What if I told you that you could market your product or service to a handful of key individuals and be just as successful, if not more so, as you would casting a wider net to reach a bigger audience? Would you think, “Paul’s been spending too much time on the volleyball court” or “What’s the catch?”
Well you can, and it’s really not a new idea. Influencer marketing has been around “formally” since at least the 1940s and 1950s (I say formally, because it’s my opinion, influencer marketing has always been around, but not necessarily recognized as such). Essentially, when you engage in influencer marketing, you identify the people who have influence over your prospects and customers, and then you market to these influencers, knowing they will, in turn, influence a wider audience into buying or using your product or service.
Years ago, a colleague of mine was faced with the challenge of marketing a membership-based product to a mostly-skeptical prospect audience of more than 65,000 individuals. He had a limited budget; really no more than what would support a couple of simple direct mail pieces. What he really needed was a sales force and a way to sustain the effort . . . and the survival of his company depended on the success of his marketing efforts.
Rather than go “all-in” with a direct mail piece, he instead identified a core group of key individuals, recruited them to a series of educational briefings/breakfasts on the membership product, and then enlisted them to spread the word to their respective circles of colleagues, friends, and family members. Coupled with a simple Q&A direct mail piece, the efforts of these 17 “influencers” soon helped to recruit and convince more than 10,000 people to enroll over a 6-week period. True story . . . and what made it even more amazing was that the influencers were not paid for their actions. They volunteered their time and efforts because they believed so strongly in the product.
Who are the influencers in your market? Have you ever given thought to who those people in your community, your business circle, or your industry might be?
They may be people who are customers already, or people familiar with your product or service. They could be public figures, athletes, journalists, researchers, industry experts, or others whose opinion and recommendations hold sway over your prospects and customers. Essentially, you’re looking for those people your target audience thinks of as rock stars when it comes to what you’re selling. They are folks who are connected, trusted, and tend to be viewed as trendsetters by their peers.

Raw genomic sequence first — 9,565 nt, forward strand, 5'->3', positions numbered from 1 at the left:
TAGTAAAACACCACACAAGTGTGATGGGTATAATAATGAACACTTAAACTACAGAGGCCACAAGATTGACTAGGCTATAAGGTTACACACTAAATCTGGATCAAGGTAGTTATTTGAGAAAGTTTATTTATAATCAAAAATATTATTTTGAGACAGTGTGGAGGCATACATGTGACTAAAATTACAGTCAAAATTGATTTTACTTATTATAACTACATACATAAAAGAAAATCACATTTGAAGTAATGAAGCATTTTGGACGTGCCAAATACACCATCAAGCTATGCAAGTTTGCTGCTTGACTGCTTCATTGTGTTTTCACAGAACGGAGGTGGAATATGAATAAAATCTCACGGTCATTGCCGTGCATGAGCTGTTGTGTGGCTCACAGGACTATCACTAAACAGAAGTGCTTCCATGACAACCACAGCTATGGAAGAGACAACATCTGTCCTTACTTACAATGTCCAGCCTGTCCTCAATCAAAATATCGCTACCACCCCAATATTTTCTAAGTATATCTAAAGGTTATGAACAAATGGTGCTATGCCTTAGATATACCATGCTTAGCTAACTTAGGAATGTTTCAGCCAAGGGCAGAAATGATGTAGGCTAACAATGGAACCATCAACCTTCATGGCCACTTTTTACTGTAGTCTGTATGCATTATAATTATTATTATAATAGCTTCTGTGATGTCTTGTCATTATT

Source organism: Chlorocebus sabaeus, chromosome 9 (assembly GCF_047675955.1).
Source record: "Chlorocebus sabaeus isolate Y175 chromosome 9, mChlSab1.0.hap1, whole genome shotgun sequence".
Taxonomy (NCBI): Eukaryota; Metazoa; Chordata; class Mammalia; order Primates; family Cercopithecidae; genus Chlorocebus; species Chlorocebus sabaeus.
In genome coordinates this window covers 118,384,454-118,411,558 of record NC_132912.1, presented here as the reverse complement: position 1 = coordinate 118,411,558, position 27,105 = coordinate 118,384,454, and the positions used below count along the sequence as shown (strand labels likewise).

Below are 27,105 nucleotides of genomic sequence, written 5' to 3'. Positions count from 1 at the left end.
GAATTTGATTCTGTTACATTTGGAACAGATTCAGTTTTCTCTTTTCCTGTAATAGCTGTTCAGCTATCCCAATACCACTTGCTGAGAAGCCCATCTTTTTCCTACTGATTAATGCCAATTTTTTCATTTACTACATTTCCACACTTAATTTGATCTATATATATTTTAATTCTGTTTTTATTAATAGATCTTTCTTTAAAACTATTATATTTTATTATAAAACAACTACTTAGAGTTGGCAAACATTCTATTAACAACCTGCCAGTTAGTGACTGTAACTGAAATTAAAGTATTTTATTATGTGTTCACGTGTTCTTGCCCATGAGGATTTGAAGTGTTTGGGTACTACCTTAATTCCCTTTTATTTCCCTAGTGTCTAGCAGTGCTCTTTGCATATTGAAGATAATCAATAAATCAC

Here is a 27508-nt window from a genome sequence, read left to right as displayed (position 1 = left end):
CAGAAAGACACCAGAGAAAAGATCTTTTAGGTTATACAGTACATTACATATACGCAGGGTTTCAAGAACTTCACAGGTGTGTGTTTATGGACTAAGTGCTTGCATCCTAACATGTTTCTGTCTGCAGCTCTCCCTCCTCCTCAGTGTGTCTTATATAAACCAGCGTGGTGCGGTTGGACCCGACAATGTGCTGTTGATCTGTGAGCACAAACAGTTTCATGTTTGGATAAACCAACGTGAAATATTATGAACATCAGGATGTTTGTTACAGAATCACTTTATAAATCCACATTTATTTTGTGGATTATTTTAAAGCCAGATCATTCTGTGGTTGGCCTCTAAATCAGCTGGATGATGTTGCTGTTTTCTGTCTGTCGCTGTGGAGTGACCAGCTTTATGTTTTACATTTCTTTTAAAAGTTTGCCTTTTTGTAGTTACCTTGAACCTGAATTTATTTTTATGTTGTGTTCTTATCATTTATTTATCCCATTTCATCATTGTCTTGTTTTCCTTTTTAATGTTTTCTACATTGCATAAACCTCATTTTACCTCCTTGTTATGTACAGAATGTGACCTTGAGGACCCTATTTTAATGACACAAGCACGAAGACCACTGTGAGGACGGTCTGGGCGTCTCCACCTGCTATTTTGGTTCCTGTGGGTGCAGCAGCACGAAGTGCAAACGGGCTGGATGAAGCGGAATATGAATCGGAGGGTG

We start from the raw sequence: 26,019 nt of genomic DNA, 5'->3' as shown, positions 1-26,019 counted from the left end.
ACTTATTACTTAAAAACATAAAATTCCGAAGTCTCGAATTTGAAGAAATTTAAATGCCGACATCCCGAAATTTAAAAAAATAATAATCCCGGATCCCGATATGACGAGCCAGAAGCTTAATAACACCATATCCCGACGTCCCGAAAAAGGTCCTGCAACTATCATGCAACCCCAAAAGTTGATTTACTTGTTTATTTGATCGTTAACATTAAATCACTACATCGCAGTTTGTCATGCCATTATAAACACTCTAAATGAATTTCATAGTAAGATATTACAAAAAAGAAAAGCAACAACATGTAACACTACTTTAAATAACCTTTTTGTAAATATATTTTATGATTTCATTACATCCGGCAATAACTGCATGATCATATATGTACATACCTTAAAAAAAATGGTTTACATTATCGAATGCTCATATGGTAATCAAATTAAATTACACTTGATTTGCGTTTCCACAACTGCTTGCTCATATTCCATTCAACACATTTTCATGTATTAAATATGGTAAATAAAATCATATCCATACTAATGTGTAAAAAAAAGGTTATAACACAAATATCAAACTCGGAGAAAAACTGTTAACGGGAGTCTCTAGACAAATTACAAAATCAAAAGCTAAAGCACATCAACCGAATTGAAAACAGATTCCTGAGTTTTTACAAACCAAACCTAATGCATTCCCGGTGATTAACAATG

Still not sure who your influencers might be? Try asking your customers with a quick survey. Ask them how they heard about you and who influenced them most to buy your product or service.
An influencer is someone who, by virtue of his or her perceived expertise or standing within a particular industry or business community, can help raise awareness of your company or product/service and become an advocate among other influencers as well as to your broader target market.
I’m not talking about getting Oprah (http://www.oprah.com/) to attend your next charity horseshoe event, though that would be pretty cool. I’m talking about someone or some people your target audience looks up to or respects. Think in terms of what Tony Hawk (http://tonyhawk.com/) is to skateboarders, or Shaun White (http://www.shaunwhite.com/) is to snowboarders. Now think in terms of your particular marketplace. Maybe it’s the local weather guy or gal, or a high profile executive, community leader, or consultant. Even bloggers and social media aficionados can rank high on influencer lists.
Influencers don’t even have to be individuals. An influencer could be a group or organization. When PC Magazine recommends a product, does anyone listen? Of course they do (but keep in mind that organizations are still made up of individuals. To get a group or organization’s backing, you still need to connect one-on-one with a decision-maker and get him or her on-board).
Influencers can be paid as well. Take book recommendations, for example. Ever wonder where all those quotes on book jackets come from? Most are organic and authentic, but quite a few are paid for. Sometimes well-known authors and experts will charge other writers for their recommendations. Similarly, company spokespersons rarely pitch products out of the goodness of their hearts. Consider Alex Trebek, William Shatner (http://williamshatner.com/), and other such “pitch men”—the vast majority of which are paid handsomely for their time and efforts.
While there’s nothing wrong with making some cash by peddling your influence over others, as a marketer and a consumer, I’ve got to believe recommendations that are genuine carry more clout with intended audiences (for example, public figures and athletes who attend charitable events).
What has your involvement been with influence marketing? Have you engaged in it?
Share your experiences here.
And if you haven’t, why not? If you have a minute, I might be able to influence you to give it a try!